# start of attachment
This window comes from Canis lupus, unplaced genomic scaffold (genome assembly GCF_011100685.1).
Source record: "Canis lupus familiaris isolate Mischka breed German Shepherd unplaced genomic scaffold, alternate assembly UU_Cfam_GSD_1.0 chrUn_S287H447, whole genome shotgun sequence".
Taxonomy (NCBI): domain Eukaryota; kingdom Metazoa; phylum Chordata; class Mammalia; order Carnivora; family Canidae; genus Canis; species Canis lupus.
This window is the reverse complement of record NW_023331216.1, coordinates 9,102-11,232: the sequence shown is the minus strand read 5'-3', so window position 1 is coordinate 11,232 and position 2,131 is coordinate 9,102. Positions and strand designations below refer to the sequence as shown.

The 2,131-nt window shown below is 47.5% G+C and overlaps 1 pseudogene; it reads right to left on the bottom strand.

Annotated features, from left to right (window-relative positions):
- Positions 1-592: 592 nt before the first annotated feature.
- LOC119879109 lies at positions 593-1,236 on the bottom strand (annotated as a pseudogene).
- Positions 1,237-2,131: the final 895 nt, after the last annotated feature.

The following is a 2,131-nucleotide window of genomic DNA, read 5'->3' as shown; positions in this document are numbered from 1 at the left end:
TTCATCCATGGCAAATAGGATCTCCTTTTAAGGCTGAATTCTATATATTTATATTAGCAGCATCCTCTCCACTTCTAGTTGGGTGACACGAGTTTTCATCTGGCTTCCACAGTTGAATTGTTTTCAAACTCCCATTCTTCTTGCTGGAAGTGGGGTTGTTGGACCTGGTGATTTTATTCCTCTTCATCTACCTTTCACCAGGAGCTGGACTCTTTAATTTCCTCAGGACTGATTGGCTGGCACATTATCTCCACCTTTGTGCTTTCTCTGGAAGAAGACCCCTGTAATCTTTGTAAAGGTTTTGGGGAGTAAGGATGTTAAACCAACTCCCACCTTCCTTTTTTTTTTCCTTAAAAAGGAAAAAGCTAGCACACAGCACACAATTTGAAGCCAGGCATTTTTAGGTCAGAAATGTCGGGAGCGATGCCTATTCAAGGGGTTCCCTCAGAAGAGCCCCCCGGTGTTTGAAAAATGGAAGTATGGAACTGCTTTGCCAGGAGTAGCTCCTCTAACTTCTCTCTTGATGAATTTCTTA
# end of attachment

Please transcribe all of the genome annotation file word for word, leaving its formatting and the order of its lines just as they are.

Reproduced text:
This window comes from Canis lupus, unplaced genomic scaffold (genome assembly GCF_011100685.1).
Source record: "Canis lupus familiaris isolate Mischka breed German Shepherd unplaced genomic scaffold, alternate assembly UU_Cfam_GSD_1.0 chrUn_S287H447, whole genome shotgun sequence".
Taxonomy (NCBI): domain Eukaryota; kingdom Metazoa; phylum Chordata; class Mammalia; order Carnivora; family Canidae; genus Canis; species Canis lupus.
This window is the reverse complement of record NW_023331216.1, coordinates 9,102-11,232: the sequence shown is the minus strand read 5'-3', so window position 1 is coordinate 11,232 and position 2,131 is coordinate 9,102. Positions and strand designations below refer to the sequence as shown.

The 2,131-nt window shown below is 47.5% G+C and overlaps 1 pseudogene; it reads right to left on the bottom strand.

Annotated features, from left to right (window-relative positions):
- Positions 1-592: 592 nt before the first annotated feature.
- LOC119879109 lies at positions 593-1,236 on the bottom strand (annotated as a pseudogene).
- Positions 1,237-2,131: the final 895 nt, after the last annotated feature.

The following is a 2,131-nucleotide window of genomic DNA, read 5'->3' as shown; positions in this document are numbered from 1 at the left end:
TTCATCCATGGCAAATAGGATCTCCTTTTAAGGCTGAATTCTATATATTTATATTAGCAGCATCCTCTCCACTTCTAGTTGGGTGACACGAGTTTTCATCTGGCTTCCACAGTTGAATTGTTTTCAAACTCCCATTCTTCTTGCTGGAAGTGGGGTTGTTGGACCTGGTGATTTTATTCCTCTTCATCTACCTTTCACCAGGAGCTGGACTCTTTAATTTCCTCAGGACTGATTGGCTGGCACATTATCTCCACCTTTGTGCTTTCTCTGGAAGAAGACCCCTGTAATCTTTGTAAAGGTTTTGGGGAGTAAGGATGTTAAACCAACTCCCACCTTCCTTTTTTTTTTCCTTAAAAAGGAAAAAGCTAGCACACAGCACACAATTTGAAGCCAGGCATTTTTAGGTCAGAAATGTCGGGAGCGATGCCTATTCAAGGGGTTCCCTCAGAAGAGCCCCCCGGTGTTTGAAAAATGGAAGTATGGAACTGCTTTGCCAGGAGTAGCTCCTCTAACTTCTCTCTTGATGAATTTCTTA